How I Would Have Done It: Taking a Dump in the J.C. Penney’s Fitting Room

You see it was a normal afternoon at the mall. Children aggressively threw tantrums, Rascals scooted about, teenagers gave each other handjobs in the unisex bathroom—really, there was nothing unusual about this Saturday.

Alone, I stopped and took a seat near the food court. I couldn’t remember why I came here today; I don’t think I needed to buy anything and I consider window-shopping a truly abhorrent activity. It was as I turned to leave that I noticed a morbidly obese individual, somewhere on the spectrum between human and manatee, devouring a bucket of chicken soaked in butter all by himself. Of course I stopped and stared—what good American doesn’t love a complimentary freak show? As I stood there, speculating on exactly how much time he was taking off his life with this meal, I began to ponder my own mortality. What I had I done in my life, namely, would I be remembered as more than an adult baby and McRib devotee?

I wandered aimlessly, my brain in the midst of an existential crisis. Soon I found myself in front of J.C. Penney with a sinking feeling in my stomach. This wasn’t nervousness; this was my stomach, raging like an ocean of rancid lasagna and stale breadsticks informing me that this was my destiny.

“Fate waits for no man,” I said softly to myself as I entered the store and headed towards the Men’s department.

The area was nearly deserted aside from one mother and teen son bickering over sandals. There was one manager making her rounds throughout the store like she was on a loop from The Truman Show, but all the other employees were absent. For five minutes I pretended to browse the racks, fulfilling the illusion of a person being here to cultivate an entirely Eddie Bauer wardrobe. Soon the two other shoppers left, apparently unable to agree on sandals, which was my cue to beeline to the dressing room.

Quickly, I darted in and listened for other people, but there was nothing, nothing except the beautiful, unbroken silence of a vacant space about to be shat in. I let out a little giggle before returning to the shopping floor from my reconnaissance mission. Sifting through the nearest clothes rack, I knew I needed to execute this Operation Dumbo Drop as swiftly as possible. This was a speed round, not a vacation round. I’d need to be in and out of there as briskly as a hummingbird’s kiss. Ideally, it would all just silently slide out of me in one fluid motion, like a smelly trout being released back into the pond.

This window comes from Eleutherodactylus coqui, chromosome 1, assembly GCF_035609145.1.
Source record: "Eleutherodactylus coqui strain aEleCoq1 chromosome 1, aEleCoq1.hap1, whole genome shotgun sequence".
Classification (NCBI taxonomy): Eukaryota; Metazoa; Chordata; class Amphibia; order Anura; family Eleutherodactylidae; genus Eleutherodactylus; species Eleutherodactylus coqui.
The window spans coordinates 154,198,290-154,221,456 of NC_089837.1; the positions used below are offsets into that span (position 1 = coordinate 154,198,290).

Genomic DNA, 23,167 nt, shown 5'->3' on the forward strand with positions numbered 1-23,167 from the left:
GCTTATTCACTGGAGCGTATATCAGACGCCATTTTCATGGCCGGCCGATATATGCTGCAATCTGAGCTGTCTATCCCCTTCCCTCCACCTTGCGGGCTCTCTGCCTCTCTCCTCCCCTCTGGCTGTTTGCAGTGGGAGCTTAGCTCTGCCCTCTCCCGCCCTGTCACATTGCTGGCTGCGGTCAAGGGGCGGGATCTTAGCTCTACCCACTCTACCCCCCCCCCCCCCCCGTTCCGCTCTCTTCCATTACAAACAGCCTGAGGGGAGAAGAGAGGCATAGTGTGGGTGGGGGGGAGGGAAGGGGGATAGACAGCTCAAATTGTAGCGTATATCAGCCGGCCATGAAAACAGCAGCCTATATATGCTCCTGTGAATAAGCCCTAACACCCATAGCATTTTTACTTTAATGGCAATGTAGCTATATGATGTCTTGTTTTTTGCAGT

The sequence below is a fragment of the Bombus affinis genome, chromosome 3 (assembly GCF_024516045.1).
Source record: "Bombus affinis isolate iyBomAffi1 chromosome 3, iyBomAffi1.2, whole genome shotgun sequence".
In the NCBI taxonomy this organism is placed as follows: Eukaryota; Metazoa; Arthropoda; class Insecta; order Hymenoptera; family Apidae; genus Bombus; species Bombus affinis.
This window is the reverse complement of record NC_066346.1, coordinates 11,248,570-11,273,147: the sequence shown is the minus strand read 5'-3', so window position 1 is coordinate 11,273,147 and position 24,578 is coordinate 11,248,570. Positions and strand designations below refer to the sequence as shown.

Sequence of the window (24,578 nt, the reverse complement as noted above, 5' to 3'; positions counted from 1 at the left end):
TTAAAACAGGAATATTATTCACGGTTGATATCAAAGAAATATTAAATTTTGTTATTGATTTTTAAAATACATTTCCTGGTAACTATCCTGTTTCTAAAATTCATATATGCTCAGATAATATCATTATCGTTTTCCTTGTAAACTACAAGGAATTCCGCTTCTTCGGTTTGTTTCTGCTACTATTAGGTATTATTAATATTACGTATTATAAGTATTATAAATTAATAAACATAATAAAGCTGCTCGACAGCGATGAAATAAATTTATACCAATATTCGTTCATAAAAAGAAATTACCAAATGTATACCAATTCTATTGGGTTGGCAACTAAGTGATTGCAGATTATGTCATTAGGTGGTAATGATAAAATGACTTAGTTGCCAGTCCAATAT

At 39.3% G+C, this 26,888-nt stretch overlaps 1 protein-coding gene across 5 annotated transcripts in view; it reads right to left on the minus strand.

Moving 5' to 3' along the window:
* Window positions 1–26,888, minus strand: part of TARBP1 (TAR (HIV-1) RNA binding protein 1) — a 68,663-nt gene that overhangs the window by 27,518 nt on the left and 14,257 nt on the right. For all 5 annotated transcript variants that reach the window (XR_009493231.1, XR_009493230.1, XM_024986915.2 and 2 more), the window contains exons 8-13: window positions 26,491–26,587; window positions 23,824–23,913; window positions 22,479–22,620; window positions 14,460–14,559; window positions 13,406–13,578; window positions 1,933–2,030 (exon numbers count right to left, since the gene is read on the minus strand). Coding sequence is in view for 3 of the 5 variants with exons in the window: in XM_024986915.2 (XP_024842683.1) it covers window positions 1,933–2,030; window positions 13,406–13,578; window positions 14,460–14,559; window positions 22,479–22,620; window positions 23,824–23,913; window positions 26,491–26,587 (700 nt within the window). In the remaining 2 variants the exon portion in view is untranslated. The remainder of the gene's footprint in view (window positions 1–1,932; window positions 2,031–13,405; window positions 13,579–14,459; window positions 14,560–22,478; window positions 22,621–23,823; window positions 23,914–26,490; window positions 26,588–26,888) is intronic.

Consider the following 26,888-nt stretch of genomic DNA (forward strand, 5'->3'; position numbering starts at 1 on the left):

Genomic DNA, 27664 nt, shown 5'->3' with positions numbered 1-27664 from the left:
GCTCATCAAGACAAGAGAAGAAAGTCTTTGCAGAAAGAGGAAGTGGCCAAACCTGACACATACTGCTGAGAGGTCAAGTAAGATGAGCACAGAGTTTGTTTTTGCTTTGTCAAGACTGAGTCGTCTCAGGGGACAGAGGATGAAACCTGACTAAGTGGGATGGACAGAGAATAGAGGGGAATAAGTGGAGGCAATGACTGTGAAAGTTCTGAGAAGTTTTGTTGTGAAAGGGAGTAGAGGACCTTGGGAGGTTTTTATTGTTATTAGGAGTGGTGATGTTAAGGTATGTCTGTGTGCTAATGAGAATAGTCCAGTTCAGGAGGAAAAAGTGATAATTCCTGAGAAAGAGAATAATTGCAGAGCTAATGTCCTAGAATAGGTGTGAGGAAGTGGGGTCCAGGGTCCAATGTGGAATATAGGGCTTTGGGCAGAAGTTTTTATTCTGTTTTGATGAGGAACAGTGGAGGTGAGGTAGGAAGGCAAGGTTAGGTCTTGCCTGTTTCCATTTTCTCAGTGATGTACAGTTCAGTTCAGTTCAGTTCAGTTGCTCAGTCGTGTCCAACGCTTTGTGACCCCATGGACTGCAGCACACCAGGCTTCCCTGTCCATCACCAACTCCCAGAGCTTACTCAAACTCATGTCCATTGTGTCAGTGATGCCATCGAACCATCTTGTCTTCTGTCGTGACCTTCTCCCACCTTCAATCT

While I was waiting for the manager to pass by me I did all the prep work I could. I loosened my basketball shorts. I took a deep breath. And I “cued” up my booty butter as much as I possibly could without taking any unnecessary risk. The manager sauntered past, unsuspecting, and I knew the time was now. I kept the charade going and snagged two pairs of Dickies jorts off the rack before bolting into the fitting room.

The Dickies were thrown onto the bench. I lowered my Starburys and braced myself up against the thin Paul Wall of the dressing room, ready to make this as fast and as furious as possible. I bite my tongue; stifling my Serena Williams-esque grunts careful to not give away my position.

My moment culminates in a sickening thud. I look down at my near-perfect masterpiece and my eyes well up with the tears of a proud father. There’s no time to savor this; I use a pair of jorts to give my poop chute a single wipe and then I’m off. I’m speed walking towards the parking lot exit, cautiously listening for a “Code Poop” to come over the store’s public address system.

It feels like forever, but I’ve really only been walking for twenty seconds. I push open the double doors and am reborn into the world. Immediately I tear up the receipt from my lunch at the Olive Garden, as that’s the only thing linking me to that crime scene should a doody detective be called in to investigate

I’ve done it for the story. It’s a textbook D.I.F.S. for me to retell. Operation Brown was a complete success. Or, rather, it all would have been; this isn’t a confession and I’m not on trial.

Justin Gawel is an adult baby from Michigan whose articles appear on BroBible most Thursdays and some Tuesdays usually. Look for more of his writing, his archive, and his updates at or follow him @justingawel on Twitter.